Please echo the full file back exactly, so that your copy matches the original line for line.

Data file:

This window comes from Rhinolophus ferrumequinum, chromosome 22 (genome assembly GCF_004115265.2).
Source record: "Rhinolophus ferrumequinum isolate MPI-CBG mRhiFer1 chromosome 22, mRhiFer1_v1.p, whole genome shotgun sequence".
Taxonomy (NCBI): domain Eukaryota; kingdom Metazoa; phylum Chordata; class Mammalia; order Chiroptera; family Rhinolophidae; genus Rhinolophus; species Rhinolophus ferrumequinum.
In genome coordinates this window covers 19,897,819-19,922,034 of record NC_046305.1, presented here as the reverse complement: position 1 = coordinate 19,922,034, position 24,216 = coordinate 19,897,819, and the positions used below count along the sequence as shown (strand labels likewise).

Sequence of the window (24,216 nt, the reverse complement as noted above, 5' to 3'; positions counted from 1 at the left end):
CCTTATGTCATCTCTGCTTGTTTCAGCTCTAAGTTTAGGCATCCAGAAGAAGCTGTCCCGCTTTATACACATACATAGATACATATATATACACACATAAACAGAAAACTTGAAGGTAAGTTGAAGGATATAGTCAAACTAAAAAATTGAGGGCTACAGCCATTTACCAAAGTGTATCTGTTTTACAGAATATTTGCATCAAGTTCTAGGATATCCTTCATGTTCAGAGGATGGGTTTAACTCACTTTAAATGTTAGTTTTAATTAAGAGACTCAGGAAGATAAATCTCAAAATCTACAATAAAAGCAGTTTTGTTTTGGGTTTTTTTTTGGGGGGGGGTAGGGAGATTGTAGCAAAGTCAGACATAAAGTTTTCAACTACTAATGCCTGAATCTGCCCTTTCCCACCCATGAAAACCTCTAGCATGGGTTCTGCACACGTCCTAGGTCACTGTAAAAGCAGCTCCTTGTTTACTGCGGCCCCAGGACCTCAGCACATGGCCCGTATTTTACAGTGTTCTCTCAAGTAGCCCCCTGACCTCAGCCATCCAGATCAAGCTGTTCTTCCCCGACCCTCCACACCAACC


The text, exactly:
This window comes from Rhinolophus ferrumequinum, chromosome 22 (genome assembly GCF_004115265.2).
Source record: "Rhinolophus ferrumequinum isolate MPI-CBG mRhiFer1 chromosome 22, mRhiFer1_v1.p, whole genome shotgun sequence".
Taxonomy (NCBI): domain Eukaryota; kingdom Metazoa; phylum Chordata; class Mammalia; order Chiroptera; family Rhinolophidae; genus Rhinolophus; species Rhinolophus ferrumequinum.
In genome coordinates this window covers 19,897,819-19,922,034 of record NC_046305.1, presented here as the reverse complement: position 1 = coordinate 19,922,034, position 24,216 = coordinate 19,897,819, and the positions used below count along the sequence as shown (strand labels likewise).

Sequence of the window (24,216 nt, the reverse complement as noted above, 5' to 3'; positions counted from 1 at the left end):
CCTTATGTCATCTCTGCTTGTTTCAGCTCTAAGTTTAGGCATCCAGAAGAAGCTGTCCCGCTTTATACACATACATAGATACATATATATACACACATAAACAGAAAACTTGAAGGTAAGTTGAAGGATATAGTCAAACTAAAAAATTGAGGGCTACAGCCATTTACCAAAGTGTATCTGTTTTACAGAATATTTGCATCAAGTTCTAGGATATCCTTCATGTTCAGAGGATGGGTTTAACTCACTTTAAATGTTAGTTTTAATTAAGAGACTCAGGAAGATAAATCTCAAAATCTACAATAAAAGCAGTTTTGTTTTGGGTTTTTTTTTGGGGGGGGGTAGGGAGATTGTAGCAAAGTCAGACATAAAGTTTTCAACTACTAATGCCTGAATCTGCCCTTTCCCACCCATGAAAACCTCTAGCATGGGTTCTGCACACGTCCTAGGTCACTGTAAAAGCAGCTCCTTGTTTACTGCGGCCCCAGGACCTCAGCACATGGCCCGTATTTTACAGTGTTCTCTCAAGTAGCCCCCTGACCTCAGCCATCCAGATCAAGCTGTTCTTCCCCGACCCTCCACACCAACC